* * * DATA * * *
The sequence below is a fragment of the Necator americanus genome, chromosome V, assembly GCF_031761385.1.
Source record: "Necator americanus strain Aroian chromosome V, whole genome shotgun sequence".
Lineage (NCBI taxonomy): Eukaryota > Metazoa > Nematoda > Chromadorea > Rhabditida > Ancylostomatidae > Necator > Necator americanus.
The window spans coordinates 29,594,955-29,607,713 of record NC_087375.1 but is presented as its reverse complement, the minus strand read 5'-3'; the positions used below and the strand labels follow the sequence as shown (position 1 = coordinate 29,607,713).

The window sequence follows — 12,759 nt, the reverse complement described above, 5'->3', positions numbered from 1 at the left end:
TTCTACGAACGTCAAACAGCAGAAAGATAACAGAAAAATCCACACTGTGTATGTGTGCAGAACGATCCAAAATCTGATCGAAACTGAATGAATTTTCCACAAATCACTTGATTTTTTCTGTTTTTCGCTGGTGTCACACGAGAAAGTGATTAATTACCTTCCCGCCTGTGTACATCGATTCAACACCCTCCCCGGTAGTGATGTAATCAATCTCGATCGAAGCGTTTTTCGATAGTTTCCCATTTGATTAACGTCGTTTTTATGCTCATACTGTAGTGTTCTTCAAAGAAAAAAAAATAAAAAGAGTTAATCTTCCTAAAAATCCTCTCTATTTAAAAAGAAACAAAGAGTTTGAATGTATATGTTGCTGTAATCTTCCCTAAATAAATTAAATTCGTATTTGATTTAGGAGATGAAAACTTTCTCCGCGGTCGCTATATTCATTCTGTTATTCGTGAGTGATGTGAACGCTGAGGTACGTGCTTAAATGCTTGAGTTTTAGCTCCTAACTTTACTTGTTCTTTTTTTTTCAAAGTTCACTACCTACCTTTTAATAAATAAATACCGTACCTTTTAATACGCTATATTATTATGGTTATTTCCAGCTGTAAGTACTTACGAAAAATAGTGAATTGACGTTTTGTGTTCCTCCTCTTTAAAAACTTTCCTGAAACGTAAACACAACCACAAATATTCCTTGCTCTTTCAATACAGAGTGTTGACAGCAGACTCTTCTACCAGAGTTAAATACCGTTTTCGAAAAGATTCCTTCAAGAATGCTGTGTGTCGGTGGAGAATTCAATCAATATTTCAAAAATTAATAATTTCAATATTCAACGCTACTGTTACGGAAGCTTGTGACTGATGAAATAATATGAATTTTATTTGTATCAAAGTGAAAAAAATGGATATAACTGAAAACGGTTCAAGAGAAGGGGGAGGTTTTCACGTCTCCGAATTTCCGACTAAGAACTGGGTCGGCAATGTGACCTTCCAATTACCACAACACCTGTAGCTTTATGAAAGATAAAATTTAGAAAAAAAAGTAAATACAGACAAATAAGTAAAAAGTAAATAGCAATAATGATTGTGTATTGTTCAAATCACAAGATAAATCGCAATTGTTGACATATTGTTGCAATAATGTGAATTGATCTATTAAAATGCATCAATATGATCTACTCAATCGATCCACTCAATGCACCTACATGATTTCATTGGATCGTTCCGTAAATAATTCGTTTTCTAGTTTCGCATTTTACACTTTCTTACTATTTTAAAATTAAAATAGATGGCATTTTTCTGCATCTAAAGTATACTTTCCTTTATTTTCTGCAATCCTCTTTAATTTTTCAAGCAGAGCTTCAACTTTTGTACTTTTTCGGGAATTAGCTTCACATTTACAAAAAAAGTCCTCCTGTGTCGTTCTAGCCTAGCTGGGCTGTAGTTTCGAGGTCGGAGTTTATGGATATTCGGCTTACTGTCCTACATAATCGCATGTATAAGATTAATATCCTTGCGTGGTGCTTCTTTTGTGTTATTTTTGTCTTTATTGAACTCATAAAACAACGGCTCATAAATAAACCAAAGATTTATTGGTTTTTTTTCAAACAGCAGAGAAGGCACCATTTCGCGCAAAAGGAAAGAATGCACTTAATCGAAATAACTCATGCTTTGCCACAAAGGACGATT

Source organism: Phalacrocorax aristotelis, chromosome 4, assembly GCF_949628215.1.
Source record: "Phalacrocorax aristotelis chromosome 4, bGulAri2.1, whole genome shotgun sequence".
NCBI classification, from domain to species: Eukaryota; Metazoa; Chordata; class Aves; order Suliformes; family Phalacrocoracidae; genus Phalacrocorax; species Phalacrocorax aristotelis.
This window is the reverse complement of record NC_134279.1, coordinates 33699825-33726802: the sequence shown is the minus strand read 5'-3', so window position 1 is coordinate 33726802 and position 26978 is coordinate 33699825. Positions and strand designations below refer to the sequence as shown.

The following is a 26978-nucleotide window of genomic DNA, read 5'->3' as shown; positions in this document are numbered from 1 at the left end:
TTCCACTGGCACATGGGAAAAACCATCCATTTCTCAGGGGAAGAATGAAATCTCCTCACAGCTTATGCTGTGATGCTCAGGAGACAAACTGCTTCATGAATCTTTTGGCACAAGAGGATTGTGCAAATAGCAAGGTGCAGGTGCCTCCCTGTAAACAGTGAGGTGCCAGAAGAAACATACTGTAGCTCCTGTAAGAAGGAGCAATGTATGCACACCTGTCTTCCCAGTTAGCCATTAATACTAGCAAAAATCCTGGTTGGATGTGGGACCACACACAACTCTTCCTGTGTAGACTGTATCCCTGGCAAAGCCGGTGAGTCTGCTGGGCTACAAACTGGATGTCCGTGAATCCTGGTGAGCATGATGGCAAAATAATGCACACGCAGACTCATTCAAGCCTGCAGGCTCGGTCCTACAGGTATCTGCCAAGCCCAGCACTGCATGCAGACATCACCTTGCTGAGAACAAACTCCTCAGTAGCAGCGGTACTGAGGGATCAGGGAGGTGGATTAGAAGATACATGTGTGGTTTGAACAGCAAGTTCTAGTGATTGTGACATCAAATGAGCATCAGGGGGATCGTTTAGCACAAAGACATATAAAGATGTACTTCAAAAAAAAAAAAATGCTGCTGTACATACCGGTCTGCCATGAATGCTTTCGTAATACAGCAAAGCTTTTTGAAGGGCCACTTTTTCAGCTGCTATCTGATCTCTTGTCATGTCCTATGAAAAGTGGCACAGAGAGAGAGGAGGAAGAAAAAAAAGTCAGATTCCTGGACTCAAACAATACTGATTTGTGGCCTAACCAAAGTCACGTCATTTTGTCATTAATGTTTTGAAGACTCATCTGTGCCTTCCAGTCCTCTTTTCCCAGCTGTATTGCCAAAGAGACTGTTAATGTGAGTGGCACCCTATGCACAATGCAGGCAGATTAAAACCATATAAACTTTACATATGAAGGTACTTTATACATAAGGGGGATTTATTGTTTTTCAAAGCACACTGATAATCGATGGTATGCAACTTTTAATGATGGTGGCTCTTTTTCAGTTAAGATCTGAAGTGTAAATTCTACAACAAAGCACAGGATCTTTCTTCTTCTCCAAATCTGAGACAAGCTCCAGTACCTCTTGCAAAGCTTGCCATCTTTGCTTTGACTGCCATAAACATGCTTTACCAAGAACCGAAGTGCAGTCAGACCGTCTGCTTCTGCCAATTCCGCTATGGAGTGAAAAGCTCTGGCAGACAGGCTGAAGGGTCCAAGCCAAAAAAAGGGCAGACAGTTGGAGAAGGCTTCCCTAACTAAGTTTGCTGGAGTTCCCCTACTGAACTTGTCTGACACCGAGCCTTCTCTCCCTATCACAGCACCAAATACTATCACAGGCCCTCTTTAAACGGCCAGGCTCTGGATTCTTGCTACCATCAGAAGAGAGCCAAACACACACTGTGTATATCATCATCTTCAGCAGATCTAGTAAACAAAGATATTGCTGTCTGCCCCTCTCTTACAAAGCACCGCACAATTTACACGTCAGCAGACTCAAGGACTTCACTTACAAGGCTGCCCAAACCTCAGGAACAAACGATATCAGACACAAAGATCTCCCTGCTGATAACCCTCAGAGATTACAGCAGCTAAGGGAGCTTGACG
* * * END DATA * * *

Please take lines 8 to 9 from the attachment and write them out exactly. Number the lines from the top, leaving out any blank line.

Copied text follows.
Source record: "Phalacrocorax aristotelis chromosome 4, bGulAri2.1, whole genome shotgun sequence".
NCBI classification, from domain to species: Eukaryota; Metazoa; Chordata; class Aves; order Suliformes; family Phalacrocoracidae; genus Phalacrocorax; species Phalacrocorax aristotelis.